I don’t understand why the 2016 remake of Eli Roth’s “Cabin Fever” (2002) is so hated by critics and audiences. It has a 0% rating over at Rotten Tomatoes, and reviews of the movie are withering. I personally thought it was a very well made horror film; I’d rate it at least an 8 out of 10.
Sure, I understand the criticisms. This is definitely an unneeded remake. And the new cast here feels bland compared to the doomed vacationers in Roth’s campier, weirder outing 14 years prior. (Although this isn’t a shot-for-shot remake, it still proceeds mostly from his original script.)
But the new “Cabin Fever” is well filmed, and it’s damned horrifying. Director Travis Z significantly ups the gore, violence and frightening imagery — it’s not for the squeamish. It passes the litmus test for decent horror movies, because it scared me.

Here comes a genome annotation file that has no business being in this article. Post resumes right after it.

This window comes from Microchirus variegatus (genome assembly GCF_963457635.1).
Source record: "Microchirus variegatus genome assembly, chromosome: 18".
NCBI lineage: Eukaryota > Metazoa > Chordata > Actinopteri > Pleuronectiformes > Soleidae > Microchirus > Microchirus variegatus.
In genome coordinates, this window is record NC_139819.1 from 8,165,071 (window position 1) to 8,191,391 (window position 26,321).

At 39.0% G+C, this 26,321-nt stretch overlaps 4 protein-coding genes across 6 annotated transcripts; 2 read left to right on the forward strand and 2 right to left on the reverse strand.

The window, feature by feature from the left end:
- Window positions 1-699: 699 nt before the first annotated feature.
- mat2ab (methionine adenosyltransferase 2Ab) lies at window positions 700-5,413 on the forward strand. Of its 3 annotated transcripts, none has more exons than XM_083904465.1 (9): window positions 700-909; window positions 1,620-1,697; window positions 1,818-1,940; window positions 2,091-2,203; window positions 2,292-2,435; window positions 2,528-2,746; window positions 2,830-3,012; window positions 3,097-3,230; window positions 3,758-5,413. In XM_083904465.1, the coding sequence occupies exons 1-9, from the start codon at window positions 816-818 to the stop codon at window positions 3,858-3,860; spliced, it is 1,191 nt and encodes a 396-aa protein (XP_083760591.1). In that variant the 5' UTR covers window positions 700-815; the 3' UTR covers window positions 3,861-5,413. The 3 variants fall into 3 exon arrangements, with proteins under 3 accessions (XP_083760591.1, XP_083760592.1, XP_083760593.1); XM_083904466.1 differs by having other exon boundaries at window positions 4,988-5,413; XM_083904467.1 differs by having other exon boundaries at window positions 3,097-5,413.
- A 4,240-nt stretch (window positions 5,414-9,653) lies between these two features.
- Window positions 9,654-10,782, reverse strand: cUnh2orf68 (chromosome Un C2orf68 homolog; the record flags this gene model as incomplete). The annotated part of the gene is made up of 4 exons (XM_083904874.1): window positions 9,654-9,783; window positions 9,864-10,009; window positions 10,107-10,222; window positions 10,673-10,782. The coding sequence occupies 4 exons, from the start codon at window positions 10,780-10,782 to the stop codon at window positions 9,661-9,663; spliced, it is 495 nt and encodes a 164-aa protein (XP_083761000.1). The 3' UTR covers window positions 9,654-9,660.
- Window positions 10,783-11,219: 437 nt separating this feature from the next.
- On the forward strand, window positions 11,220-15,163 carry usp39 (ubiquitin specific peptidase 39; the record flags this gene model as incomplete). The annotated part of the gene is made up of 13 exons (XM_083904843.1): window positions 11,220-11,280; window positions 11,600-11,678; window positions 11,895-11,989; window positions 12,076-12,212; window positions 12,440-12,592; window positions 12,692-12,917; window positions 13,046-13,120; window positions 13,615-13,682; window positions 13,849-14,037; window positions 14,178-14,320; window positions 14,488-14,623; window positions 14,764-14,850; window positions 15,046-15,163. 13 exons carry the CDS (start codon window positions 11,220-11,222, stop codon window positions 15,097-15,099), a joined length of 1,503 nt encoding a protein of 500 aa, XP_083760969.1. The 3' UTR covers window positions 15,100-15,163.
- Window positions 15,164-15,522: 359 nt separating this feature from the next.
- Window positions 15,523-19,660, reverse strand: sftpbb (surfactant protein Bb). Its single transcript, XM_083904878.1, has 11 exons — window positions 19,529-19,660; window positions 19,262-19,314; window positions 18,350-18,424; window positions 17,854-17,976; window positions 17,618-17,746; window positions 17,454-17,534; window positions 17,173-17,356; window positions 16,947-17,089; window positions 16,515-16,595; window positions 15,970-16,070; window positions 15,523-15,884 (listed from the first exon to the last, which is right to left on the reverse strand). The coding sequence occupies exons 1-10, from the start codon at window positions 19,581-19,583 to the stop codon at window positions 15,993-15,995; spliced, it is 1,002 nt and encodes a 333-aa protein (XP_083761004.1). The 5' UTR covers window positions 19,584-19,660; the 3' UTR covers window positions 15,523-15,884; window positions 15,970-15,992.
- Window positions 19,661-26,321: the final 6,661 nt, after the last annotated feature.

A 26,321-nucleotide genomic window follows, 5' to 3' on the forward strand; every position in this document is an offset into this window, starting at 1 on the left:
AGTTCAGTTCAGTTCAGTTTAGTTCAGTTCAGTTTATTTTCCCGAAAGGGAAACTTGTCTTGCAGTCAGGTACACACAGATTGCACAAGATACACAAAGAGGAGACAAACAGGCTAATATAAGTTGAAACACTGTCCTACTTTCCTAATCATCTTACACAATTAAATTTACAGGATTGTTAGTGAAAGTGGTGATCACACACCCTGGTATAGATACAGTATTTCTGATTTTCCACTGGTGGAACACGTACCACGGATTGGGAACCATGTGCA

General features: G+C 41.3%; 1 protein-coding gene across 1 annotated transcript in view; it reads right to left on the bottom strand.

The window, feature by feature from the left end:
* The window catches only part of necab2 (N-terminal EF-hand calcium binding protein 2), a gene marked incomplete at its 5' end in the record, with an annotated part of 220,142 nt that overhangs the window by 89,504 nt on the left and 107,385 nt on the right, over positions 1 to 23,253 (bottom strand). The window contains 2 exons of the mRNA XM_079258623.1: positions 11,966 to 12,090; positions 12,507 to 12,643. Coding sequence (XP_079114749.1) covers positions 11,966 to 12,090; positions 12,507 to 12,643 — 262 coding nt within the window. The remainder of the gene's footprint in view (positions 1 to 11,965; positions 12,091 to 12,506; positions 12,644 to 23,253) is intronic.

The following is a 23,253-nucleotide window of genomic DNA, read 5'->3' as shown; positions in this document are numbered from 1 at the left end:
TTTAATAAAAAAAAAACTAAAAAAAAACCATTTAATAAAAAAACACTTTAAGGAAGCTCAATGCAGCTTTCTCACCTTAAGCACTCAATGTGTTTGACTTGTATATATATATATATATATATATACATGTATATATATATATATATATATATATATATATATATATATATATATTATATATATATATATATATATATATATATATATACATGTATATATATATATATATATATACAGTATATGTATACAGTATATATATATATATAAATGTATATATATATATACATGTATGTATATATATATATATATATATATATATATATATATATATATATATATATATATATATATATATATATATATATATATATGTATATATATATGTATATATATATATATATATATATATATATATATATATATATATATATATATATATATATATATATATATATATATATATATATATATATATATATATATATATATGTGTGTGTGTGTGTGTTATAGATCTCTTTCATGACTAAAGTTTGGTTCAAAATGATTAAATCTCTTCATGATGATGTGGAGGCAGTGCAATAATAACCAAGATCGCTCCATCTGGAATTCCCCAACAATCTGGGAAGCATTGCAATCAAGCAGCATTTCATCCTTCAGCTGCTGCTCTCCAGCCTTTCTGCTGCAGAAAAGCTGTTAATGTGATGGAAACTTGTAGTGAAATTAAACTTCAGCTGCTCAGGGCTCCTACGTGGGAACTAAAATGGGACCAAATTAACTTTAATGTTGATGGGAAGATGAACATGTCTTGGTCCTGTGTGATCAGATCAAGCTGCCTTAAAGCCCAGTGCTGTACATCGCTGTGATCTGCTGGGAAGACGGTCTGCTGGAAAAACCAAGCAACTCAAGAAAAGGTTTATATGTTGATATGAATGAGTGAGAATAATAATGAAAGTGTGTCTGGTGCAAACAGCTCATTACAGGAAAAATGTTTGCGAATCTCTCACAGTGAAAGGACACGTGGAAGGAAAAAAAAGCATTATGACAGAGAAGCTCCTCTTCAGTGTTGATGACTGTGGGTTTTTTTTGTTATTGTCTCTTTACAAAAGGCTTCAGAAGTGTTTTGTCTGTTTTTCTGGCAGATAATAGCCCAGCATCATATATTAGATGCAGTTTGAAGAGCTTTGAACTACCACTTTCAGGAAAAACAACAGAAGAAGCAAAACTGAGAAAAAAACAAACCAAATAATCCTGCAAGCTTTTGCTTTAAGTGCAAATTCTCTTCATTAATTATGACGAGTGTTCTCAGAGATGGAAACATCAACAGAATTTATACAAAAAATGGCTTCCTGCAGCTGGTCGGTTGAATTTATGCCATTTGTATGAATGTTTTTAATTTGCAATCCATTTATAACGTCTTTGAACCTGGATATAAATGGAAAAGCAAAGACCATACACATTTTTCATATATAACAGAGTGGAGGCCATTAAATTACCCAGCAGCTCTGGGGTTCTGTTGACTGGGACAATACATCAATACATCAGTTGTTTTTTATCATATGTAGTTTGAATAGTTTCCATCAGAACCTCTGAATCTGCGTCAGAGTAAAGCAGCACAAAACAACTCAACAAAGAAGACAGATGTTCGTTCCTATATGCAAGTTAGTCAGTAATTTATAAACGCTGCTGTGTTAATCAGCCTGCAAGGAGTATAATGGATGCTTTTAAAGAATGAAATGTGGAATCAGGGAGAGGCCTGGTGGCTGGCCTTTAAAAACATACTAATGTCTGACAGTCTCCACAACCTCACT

Maybe I’m just partial to Roth’s basic story concept — a terrifying new illness that jumps from person to person in an isolated location from which it’s difficult to escape, turning them against one another. It’s precisely the same plot driver as the one for John Carpenter’s “The Thing” (1982), which is among the greatest sci-fi/horror films of all time. And I suppose Roth’s story could be taken as modern retelling of Edgar Allan Poe’s “The Masque of the Red Death,” with some of the director’s sadism and unique black humor injected into it via his screwball, eccentric characters. Remake or not, this is still a creative change of pace from a genre consistently overcrowded with slashers and shrieking ghosts.